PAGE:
Thursday, November 15
Their daughter was in CFS care, but there was a plan. Winnipeg CFS laid it out for them: if Samantha Kematch and Steve Sinclair attended parenting classes and regular supervised visits with Phoenix, they could regain custody. And there was one other point they had to satisfy: Samantha Kematch had to undergo a psychiatric evaluation.
As we learned today, parenting classes and visits were no problem. But there was an issue getting an assessment of Kematch's mental state.
Kerri-Lynn Greeley was the social worker tasked with helping Kematch and Sinclair get their daughter back. For three months, it popped up again and again in her case notes: "Kematch still needs assessment."
One note entry read like a concerned haiku: "Hesitant to return child without the assessment. Not know what is going on with her. Need sense of what return child to."
On Sept. 1, 2000, Kematch and Sinclair moved into a larger apartment on Magnus Avenue to make way for Phoenix's arrival. Even though Kematch had not yet undergone a psychiatric assessment, Greeley decided Phoenix could return to her parents ... but she had some misgivings.
Greeley drew up a service contract between Winnipeg CFS and the young parents, outlining six expectations:
1. Parents to work with public health nurse on issues facing small children.
2. Parents to work with CFS agency to get Phoenix a pediatrician.
3. Parents to meet with CFS workers on a regular basis.
4. Parents to attend and participate in child development parenting classes.
5. Kematch to meet with a Dr. Altman to assess her emotional stability.
6. Parents to co-operate with agency home support worker.
Service contracts, Greeley testified, were used "when there were still issues of concern related to the parents and their ability to take care of their child."
The day the parents signed the contract, on Sept. 5, 2000, Phoenix was returned to them.
On Sept. 13, 2000, Kematch finally got that psychiatric assessment. Dr. Gary Altman met with Kematch and Steve Sinclair at a CFS office. Phoenix was also present.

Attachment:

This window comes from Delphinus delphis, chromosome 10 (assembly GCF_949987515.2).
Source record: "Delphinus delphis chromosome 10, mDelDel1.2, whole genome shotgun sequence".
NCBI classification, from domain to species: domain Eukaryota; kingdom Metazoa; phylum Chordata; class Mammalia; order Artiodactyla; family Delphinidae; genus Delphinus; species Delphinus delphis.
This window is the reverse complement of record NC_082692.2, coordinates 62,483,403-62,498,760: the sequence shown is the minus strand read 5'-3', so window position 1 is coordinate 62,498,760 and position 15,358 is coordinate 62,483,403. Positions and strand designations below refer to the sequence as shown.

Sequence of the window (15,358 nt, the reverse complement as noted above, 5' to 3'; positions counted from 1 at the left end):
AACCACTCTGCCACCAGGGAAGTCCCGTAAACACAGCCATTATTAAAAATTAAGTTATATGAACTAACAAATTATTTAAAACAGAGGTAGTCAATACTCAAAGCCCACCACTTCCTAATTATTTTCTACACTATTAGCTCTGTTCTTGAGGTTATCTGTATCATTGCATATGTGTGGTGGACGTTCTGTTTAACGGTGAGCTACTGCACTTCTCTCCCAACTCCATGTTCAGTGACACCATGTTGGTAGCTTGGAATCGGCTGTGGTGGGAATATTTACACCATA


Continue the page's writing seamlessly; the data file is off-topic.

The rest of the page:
There is some question as to whether Dr. Altman was given clear instructions from Greeley on what it was she wanted him to look for during this assessment. By Greeley's own admission, there is no record outlining her expectations of the assessment or what she might need to determine whether Kematch was fit to parent.
Altman's own notes indicate he was aware of previous workers' concerns that Kematch might have suffered from depression or mental illness.
According to CFS records of Altman's assessment, Kematch did not appear depressed. Altman did note that she was a "closed book." He indicated that Kematch's "flat affect" was just her style and method of communication.
He believed Kematch may have been sexually abused and expressed concerns about a doctor touching her inappropriately. But Altman felt both parents appeared ready for the responsibility of raising a child.
Kematch and Sinclair, Altman observed, appeared to have a decent relationship.
Following the psychiatric assessment, Greeley wrote a summary. Two weeks later, on Oct. 2, 2000, she left Winnipeg CFS. Records indicate that after Phoenix was returned to her parents, the agency's contact with the young family was practically non-existent.
On Monday, Nov. 19, Dr. Altman will take the stand. He is not expected to dispute many of the points in the CFS summary, but he may challenge some of the nuances.
It will be interesting to see whether he had any reservations about Kematch not reflected in the CFS summary.
With CBC's Katie Nicholson where an inquiry is trying to figure out how a little girl fell through the cracks.